Depressive symptoms increased the risk of dying from stroke, but coronary heart disease (CHD) was not associated with increased death, researchers report in the November issue of Stroke. “I believe this is the largest, well-controlled study to consider both coronary heart disease and stroke in relation to depression,” said Brooks B. Gump, PhD, MPH, an associate professor of psychology at the State University of New York, Oswego, NY.
Data for this study of 12,866 men from across the country comes from the Multiple Risk Factor Intervention (MRFIT) Trial, which is based at the University of Minnesota, Minneapolis. The men were average age 46 and had no evidence of coronary heart disease at the start of the seven-year study. They were considered to have above-average risk because of multiple risk factors for heart and blood vessel disease. In the sixth year of the study, the subjects answered a questionnaire to identify depressive symptoms. Symptoms were rated on a four-point scale, beginning at 0, which meant rarely experiencing symptoms, and ending at 3, which meant experiencing symptoms most of the time.
Researchers then followed them for the next 19 years, tracking deaths and the cause of deaths, said co-author Karen A. Matthews, PhD, a professor of psychiatry, psychology and epidemiology at the University of Pittsburgh and the director of the Pittsburgh Mind-Body Center. After adjusting for age, blood pressure, alcohol consumption, and other factors that could influence the results, the researchers found that men in the top quintile, or one-fifth, of depression scores had a 15 percent increase in all-cause death, a 21 percent increase in cardiovascular disease death and double the risk of stroke death, compared with men in the lowest quintile for depression, Dr. Gump said.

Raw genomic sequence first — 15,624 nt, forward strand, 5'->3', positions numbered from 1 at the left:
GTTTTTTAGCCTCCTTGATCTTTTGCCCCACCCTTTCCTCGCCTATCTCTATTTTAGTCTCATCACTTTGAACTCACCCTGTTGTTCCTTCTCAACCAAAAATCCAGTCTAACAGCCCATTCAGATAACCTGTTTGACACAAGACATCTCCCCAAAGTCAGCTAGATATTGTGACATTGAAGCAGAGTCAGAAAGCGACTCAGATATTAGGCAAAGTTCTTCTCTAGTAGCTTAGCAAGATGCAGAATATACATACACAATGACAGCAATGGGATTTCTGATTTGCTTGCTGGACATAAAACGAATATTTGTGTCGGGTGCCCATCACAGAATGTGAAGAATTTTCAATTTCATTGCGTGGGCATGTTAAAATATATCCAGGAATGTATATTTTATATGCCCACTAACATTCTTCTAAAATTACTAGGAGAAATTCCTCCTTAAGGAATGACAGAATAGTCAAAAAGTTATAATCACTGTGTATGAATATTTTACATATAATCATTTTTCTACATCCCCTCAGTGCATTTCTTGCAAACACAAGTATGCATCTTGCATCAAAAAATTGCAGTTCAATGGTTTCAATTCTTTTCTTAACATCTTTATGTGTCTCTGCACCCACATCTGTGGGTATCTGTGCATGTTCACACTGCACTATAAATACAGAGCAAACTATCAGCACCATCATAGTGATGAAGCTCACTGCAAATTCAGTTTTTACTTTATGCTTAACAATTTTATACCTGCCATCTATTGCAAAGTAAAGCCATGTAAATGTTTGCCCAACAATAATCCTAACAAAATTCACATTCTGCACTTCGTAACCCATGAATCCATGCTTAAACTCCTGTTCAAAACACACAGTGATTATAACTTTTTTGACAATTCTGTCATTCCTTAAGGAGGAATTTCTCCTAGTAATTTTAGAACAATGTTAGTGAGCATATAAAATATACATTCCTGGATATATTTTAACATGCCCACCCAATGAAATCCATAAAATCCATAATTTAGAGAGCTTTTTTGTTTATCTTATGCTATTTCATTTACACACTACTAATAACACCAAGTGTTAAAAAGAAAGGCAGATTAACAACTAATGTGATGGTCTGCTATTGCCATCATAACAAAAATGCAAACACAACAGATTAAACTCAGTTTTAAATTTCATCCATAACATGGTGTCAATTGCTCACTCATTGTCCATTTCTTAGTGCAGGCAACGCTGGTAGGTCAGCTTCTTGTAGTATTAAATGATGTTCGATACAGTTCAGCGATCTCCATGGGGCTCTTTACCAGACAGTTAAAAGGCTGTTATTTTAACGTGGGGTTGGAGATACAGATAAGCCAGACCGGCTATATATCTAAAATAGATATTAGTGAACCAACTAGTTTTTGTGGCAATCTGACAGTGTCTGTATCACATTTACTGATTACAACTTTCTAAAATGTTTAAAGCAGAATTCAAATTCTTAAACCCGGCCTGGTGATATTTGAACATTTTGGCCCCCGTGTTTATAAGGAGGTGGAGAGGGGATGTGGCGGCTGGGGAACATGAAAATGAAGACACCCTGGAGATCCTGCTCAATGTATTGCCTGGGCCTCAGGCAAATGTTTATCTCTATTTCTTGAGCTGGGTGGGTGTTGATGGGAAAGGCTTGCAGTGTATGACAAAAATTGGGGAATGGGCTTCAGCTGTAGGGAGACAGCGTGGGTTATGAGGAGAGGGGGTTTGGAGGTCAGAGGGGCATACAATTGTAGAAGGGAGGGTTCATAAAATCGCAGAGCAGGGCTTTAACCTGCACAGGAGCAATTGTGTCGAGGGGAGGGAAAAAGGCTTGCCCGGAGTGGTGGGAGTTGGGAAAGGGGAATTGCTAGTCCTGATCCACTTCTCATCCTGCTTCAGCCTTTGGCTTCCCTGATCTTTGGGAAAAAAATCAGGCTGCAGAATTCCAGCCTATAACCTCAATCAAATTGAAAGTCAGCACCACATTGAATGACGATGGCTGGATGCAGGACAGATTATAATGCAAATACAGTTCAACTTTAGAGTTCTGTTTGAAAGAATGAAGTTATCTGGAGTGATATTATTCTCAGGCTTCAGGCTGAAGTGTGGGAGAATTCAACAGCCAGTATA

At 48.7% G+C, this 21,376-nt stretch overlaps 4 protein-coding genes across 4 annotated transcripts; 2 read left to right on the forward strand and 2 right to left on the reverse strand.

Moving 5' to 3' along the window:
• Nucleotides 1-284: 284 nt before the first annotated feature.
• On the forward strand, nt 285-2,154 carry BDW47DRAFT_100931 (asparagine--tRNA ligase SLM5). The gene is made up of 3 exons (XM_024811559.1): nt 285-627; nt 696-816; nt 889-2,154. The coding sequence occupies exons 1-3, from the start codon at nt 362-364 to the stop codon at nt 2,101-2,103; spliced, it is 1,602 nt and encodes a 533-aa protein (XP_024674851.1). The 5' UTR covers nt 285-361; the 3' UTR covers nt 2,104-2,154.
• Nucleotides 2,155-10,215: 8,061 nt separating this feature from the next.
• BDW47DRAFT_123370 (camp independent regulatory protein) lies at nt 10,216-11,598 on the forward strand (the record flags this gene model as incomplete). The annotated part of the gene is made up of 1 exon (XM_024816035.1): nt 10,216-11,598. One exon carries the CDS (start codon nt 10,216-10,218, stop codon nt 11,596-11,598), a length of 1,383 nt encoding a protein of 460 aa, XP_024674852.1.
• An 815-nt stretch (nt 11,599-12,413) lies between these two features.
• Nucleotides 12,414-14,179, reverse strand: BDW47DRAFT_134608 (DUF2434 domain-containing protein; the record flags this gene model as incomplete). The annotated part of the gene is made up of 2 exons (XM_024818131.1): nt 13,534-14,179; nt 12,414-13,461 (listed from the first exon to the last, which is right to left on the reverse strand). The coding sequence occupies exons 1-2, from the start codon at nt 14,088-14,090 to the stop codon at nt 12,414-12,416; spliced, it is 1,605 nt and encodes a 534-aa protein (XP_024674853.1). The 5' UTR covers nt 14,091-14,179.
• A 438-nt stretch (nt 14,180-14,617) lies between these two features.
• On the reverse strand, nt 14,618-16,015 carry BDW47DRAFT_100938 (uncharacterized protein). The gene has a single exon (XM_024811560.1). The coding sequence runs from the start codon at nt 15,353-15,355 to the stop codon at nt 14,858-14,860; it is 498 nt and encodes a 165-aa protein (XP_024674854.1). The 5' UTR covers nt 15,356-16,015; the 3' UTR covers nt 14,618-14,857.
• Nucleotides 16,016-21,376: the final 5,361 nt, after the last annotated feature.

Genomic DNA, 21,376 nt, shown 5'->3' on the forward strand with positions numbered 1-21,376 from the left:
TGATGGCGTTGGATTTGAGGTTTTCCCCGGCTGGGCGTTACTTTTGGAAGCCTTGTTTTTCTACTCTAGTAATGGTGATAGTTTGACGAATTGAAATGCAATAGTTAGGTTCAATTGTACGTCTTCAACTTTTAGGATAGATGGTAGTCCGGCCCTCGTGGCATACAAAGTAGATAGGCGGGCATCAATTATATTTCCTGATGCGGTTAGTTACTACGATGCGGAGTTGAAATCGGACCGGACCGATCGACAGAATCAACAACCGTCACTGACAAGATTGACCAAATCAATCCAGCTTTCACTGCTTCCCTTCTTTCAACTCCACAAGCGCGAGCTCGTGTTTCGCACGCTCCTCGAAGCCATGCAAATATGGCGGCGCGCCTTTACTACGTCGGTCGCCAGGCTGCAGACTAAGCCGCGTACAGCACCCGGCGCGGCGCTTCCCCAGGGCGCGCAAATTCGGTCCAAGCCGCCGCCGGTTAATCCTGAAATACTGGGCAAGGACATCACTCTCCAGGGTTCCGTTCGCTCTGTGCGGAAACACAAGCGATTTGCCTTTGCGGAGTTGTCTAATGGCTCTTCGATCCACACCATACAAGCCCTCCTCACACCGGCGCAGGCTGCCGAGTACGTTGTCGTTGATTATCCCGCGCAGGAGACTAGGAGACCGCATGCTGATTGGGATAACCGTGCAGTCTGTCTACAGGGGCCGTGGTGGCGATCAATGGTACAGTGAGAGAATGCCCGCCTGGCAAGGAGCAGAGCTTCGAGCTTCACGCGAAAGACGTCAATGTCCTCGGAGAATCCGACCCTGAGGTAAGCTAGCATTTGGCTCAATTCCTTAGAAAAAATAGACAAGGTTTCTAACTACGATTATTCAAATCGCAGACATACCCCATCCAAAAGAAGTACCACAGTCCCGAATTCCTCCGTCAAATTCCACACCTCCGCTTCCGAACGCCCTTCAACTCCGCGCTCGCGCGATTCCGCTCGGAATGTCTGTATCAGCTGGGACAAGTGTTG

Although about 22 percent of these high-risk men had developed cardiovascular disease by the year they answered the questionnaire on depression, an analysis showed that the relationship between depression and cardiovascular disease was found regardless of cardiovascular disease history, Dr. Gump said. Still, the current study is unable to rule out the possibility that silent strokes might have contributed to the increased risk of depressive symptoms and cardiovascular disease deaths.
About half of all earlier studies on this issue had found a positive association between depressive symptoms and mortality, one-fourth found the opposite, and another fourth showed different mortality-depression associations for men and for women. Those inconclusive findings may have been because the number of subjects was too small to be able to consider both stroke and heart disease deaths separately, he said.
Men who were slightly depressed (the second and third quintiles) had a 22 to 24 increased risk of stroke in the next 19 years compared with those with no depressive symptoms. Men in the fourth quintile had a 75 percent greater risk and those in the top quintile had a 103 percent increase in risk.